Did I like it?: This is teenage trash at its finest. The writing is clunky, the plot is vaguely ridiculous and the omnipotent narrator, "gossip girl", a blogger, is completely implausible. The book reads as if it is trying desperately to impress you with its sophisticated and rich characters. I was not impressed, however. I find the show much better written and better executed. It's not surprising that the book fees poorly put together - a quick glance at wikipedia reveals that the author published 8 of these books between 2002 and 2005 before having the remainder of the series ghost-written. There has also been criticism of the books because they seem to condone underage drinking, drug-use, and teenage sex. While those issues are all facts of everyday teenage life, I'm not sure that the way they are glamourized and idealized in the novel is right message to be sending young girls. These books are aimed at a teen and tween audience and I don't know if I think that is appropriate. However, other critics have said that they are just happy that kids are reading at all. It's sad I guess.

Will you like it?: Unless you are a 14 year old girl who wants to piss-off their conservative mom by secretly reading this book, I don't think it is worthwhile. However, spending an hour a week vegged out in front of the TV watching the television series is something I do recommend.

But don't take my word for it: Some info (including appropriate age groups) and reader reviews from Amazon (check out the 1 star reviews for some truth), a sugar-coated review from the teen site Girl Posse, and a New York Times article about the affect of books like this on tween fiction.

Monday, December 10, 2007

Voyageur: Across the Rocky Mountains in a Birch Bark Canoe - Robert Twigger

The Basics: Voyageur: Across the Rocky Mountains in a Birch Bark Canoe, Robert Twigger, 2006, 390 pages, hard cover

How I found it: My Dad highly recommended this book so I requested it from the local library.

What's it about?: Twigger is a Brit with limited outdoor experience who attempted to replicate a journey that has not been repeated since Alexander MacKenzie did it in the 1700s: cross the Rocky Mountains by birch bark canoe. He spent a considerable sum having a birch bark canoe made for him in the traditional way and did a bit of paddling about on the small English rivers near his home in Oxford. Otherwise, he didn't do much preparation. His expedition stretched out over 3 consecutive summers, but I won't give away how far he got as it would take away from the experience of reading the book.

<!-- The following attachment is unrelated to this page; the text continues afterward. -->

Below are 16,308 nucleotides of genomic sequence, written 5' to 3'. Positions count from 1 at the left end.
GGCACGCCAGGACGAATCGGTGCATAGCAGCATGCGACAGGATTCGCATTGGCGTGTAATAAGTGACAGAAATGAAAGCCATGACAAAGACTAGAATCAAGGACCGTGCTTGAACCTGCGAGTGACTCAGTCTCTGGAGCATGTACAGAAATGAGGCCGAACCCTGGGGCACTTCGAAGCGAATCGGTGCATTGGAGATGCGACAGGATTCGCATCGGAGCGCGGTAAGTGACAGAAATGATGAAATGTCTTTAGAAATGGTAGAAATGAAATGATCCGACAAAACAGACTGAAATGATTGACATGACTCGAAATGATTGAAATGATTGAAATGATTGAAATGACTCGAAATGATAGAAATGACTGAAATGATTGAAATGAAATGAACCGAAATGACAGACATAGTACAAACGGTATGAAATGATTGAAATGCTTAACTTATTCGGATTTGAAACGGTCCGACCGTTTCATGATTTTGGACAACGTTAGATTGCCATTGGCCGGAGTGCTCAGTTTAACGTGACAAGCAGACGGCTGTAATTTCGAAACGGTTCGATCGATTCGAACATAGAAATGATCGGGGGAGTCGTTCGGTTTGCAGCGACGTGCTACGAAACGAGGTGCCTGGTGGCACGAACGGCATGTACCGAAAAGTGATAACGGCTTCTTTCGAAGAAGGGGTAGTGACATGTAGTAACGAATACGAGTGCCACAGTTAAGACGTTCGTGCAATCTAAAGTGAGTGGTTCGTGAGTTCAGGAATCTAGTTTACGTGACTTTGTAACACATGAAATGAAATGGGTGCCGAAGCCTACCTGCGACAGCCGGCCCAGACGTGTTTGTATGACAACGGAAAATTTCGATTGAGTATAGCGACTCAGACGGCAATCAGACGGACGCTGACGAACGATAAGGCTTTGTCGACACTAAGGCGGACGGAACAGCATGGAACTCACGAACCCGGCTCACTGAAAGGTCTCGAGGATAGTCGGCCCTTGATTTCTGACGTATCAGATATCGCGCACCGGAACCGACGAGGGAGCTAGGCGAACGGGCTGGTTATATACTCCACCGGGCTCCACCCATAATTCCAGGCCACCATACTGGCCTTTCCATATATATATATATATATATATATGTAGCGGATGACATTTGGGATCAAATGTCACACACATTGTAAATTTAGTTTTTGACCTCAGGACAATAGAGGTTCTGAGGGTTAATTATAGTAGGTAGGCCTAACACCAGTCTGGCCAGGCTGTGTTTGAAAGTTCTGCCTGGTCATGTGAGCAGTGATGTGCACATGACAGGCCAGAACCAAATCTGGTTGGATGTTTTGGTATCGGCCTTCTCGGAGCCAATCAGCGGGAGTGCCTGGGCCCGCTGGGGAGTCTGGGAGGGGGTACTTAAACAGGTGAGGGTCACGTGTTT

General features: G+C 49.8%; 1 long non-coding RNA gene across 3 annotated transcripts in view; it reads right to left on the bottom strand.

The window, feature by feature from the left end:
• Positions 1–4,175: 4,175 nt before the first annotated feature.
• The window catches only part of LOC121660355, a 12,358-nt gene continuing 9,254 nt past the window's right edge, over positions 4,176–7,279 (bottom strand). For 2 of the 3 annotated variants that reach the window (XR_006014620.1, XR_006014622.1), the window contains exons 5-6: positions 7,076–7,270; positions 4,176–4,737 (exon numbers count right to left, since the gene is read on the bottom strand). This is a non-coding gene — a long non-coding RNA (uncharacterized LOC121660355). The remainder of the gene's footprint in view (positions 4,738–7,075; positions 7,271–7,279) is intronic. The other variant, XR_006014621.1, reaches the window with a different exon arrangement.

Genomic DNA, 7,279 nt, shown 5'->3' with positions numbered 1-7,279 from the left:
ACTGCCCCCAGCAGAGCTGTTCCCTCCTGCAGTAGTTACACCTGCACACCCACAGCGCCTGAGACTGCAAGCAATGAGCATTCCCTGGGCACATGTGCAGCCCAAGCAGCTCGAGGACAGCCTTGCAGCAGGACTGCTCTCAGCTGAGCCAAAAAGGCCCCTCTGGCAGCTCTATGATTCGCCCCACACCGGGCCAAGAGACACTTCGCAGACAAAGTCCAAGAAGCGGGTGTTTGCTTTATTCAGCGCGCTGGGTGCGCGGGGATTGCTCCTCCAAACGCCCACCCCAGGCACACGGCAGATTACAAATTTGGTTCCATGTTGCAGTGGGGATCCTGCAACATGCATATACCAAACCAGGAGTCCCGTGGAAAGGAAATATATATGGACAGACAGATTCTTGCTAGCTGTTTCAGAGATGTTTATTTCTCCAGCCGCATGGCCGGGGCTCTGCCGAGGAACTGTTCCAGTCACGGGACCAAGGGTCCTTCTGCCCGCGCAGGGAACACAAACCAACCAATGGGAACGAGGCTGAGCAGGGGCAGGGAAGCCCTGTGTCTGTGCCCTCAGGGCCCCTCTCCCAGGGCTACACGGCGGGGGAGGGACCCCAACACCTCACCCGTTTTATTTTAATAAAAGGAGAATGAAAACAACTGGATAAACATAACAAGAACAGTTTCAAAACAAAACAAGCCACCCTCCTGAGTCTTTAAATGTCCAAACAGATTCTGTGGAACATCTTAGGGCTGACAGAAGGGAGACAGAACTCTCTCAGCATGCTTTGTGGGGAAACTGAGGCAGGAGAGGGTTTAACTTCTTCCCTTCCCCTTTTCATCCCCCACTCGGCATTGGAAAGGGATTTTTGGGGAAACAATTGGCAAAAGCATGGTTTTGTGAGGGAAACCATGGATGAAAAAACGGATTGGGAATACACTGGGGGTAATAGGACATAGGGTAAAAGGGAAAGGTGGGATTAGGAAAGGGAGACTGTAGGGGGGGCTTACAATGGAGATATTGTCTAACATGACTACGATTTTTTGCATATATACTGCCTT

Did I like it?: I am not the most seasoned outdoorsperson I know, but I believe I am fairly knowledgeable. Therefore, books like this one get me a little aggravated. Twigger bumbles through the book, seeming to know close to nothing about canoeing (he is inexperienced in white water), trip planning (he agrees to take on trip partners he has just met, and has never camped or canoed with, he buys all of their food for one summer in a mad 30 minute rush in a grocery store in the last big town before the put-in), and even basic camping and survival skills (he brings huge amounts of extremely heavy gear, but has little first aid knowledge). Despite the aggravation, I found this book to be an okay read. A description of a journey of this magnitude could never be boring, and Twigger writes in a straight-forward, honest, and often self-deprecating style that I liked. However, I still feel that Twigger is one of those guys I would never ever want to share a campsite with, despite the fact that he fully owns up to his idiocy.

Would you like it?: If you are a fan of adventure travel literature, this book is one of the few written about trips in Canada, and its not a bad book. It's just not a great book. If you are more of an armchair traveler, than a hands-on one, the idiocy of many of Twigger's decisions may be lost on you, and you might like this book far more than I did.

But don't take my word for it: Some really basic info from Amazon, a review from the travel site Road Junky, a bunch of glowing reader reviews from the British Amazon site, a review from The Spectator, and one from The Guardian.